LOS ANGELES (AP) — Los Angeles County prosecutors will ask a judge Thursday to free a man convicted seven years ago of killing a college student, citing new doubts about his guilt.
Raymond Lee Jennings is serving 40 years to life in state prison following a 2009 conviction.
"My office has been presented with credible new evidence that brings this conviction into question," District Attorney Jackie Lacey said in a statement Wednesday.
Lacey said her office will ask a Superior Court judge to release Jennings, 42, on his own recognizance "in the interest of justice" while the DA's Conviction Review Unit, formed last year, completes an investigation.
The DA's office did not provide details of the new evidence. But Jennings' attorney, Jeffrey Ehrlich, said the unit, at his request, had decided to reopen the murder investigation.
Only two men were at the scene at the time of the 2000 killing in Palmdale, he said.
"They only investigated one man, Ray Jennings. They have finally decided to investigate the other one," Ehrlich said Wednesday. "That reopened investigation has generated new leads that they are actively pursuing."
The DA's office has agreed that if the new investigation finds nothing tying Jennings to the killing, in 60 days prosecutors will agree to have the court throw out his conviction, Ehrlich said.
Ehrlich said he was unsure whether Jennings was aware of the decision, but he has always proclaimed his innocence. "He's been in prison for 11 years. It has been remarkable about how resilient he has been," Ehrlich said.
Jennings was working as a security guard on Feb. 22, 2000, when Michelle O'Keefe, 18, was shot in a car in a park-and-ride parking lot in Palmdale, a desert town northeast of Los Angeles.
O'Keefe, a student at Antelope Valley College, had returned from Los Angeles where she had worked as an extra in a music video. She was shot several times.
Jennings, an Iraq War veteran with no criminal history who was studying to become a U.S. marshal, said he was 400 feet away when he saw O'Keefe's car rolling backward and heard gunshots but said he never saw any attacker.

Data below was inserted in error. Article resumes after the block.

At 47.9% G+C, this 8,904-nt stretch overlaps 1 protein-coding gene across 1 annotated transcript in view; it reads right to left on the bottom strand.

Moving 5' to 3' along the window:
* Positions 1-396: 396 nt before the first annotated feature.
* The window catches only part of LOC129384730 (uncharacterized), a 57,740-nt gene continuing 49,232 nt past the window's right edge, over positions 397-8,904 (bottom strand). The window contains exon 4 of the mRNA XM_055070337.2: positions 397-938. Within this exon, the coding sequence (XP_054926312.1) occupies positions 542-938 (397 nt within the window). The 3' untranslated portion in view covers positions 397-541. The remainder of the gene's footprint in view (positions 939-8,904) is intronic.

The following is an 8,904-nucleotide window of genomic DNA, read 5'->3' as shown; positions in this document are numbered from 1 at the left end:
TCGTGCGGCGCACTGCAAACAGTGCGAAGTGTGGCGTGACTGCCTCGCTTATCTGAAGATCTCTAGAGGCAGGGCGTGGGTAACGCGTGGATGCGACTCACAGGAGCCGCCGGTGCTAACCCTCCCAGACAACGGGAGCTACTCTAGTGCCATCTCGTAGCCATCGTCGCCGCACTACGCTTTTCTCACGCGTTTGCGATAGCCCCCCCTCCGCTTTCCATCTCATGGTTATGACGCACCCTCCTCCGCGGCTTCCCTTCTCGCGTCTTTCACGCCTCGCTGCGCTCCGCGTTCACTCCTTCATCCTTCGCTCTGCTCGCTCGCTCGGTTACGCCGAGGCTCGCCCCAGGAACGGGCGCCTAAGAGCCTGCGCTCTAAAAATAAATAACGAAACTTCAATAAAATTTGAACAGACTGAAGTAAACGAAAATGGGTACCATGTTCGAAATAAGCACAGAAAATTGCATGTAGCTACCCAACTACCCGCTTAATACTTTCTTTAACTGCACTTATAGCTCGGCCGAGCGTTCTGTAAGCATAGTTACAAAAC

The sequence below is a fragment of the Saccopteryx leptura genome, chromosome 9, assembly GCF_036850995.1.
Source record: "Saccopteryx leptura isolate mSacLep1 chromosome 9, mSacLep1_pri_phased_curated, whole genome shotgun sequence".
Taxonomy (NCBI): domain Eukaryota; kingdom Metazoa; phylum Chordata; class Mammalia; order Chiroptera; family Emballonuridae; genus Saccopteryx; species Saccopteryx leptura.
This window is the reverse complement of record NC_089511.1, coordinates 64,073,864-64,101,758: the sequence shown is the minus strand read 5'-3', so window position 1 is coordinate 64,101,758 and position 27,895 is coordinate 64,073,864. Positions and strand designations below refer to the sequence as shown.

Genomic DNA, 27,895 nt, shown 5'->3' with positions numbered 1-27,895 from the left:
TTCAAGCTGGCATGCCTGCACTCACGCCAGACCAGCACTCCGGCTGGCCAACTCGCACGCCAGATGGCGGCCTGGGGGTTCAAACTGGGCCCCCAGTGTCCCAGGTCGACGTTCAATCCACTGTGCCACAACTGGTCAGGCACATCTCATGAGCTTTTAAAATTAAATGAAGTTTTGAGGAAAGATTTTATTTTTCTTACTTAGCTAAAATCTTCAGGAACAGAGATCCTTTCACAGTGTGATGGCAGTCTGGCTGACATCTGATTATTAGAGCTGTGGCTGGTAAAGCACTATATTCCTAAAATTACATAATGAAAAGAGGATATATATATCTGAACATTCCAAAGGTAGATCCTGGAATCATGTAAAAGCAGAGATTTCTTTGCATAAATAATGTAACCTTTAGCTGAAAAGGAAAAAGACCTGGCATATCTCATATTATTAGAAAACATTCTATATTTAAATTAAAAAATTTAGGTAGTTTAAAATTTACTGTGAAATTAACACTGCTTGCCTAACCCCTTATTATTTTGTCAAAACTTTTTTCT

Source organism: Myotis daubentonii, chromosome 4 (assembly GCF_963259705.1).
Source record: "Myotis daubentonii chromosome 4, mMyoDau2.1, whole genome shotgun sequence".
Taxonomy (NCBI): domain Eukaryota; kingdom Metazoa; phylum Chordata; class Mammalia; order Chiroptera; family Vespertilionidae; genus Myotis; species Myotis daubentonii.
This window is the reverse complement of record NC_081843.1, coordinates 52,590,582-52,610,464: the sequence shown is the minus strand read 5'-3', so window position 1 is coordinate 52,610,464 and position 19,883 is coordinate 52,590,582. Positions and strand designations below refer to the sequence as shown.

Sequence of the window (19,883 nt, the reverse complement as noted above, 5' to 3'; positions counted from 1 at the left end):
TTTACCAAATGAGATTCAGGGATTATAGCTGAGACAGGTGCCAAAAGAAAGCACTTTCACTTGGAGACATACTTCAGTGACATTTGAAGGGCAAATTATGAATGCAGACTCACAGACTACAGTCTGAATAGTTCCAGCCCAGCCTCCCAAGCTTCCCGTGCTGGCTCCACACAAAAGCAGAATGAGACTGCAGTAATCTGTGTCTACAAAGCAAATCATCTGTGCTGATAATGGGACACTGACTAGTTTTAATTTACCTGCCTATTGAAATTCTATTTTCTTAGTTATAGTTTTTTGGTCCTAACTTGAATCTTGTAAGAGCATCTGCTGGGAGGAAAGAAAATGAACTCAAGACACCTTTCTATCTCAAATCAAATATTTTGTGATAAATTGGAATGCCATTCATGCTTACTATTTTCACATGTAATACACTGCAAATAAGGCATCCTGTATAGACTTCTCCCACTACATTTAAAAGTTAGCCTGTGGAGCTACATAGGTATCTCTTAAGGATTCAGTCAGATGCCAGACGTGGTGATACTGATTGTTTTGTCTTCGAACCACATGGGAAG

After two previous trials ended in deadlocked juries, Jennings was convicted in 2009 of second-degree murder.
Members of O'Keefe's family were on hand when Jennings was sentenced in 2010.
"I sit here as an innocent man," Jennings told them, adding that "as Christ as my Lord and savior, I will stand before God and this is one sin that I will not be judged for."
His defense lawyer had argued that O'Keefe was shot when she resisted a carjacker. The prosecution argued that Jennings tried to sexually assault the woman and panicked and shot her when she resisted.
Jennings reported the attack to his supervisor and freely talked with investigators many times. But prosecutors argued he gave inconsistent statements to authorities and had knowledge of the crime that only the killer would know.
But Ehrlich contends that the investigation was botched. "Ray Jennings was wrongfully convicted. He was a witness to a murder," he said.
Investigators and prosecutors "fixated on Mister Jennings and created a case that was really based on nothing," he said.
No gun was found, and there was no physical evidence tying him to the killing.
"Everything that they convict people on ... scientific evidence, hair, fiber, blood spatter, gunshot residue, all of those things, DNA — all of those things were not present. None," said Michael David Houchin, who represented Jennings at all three of his trials.
In more than 30 years of defense work, Houchin said Jennings was one of only three clients who he actually believed was innocent "and Mister Jennings is on the top of that list."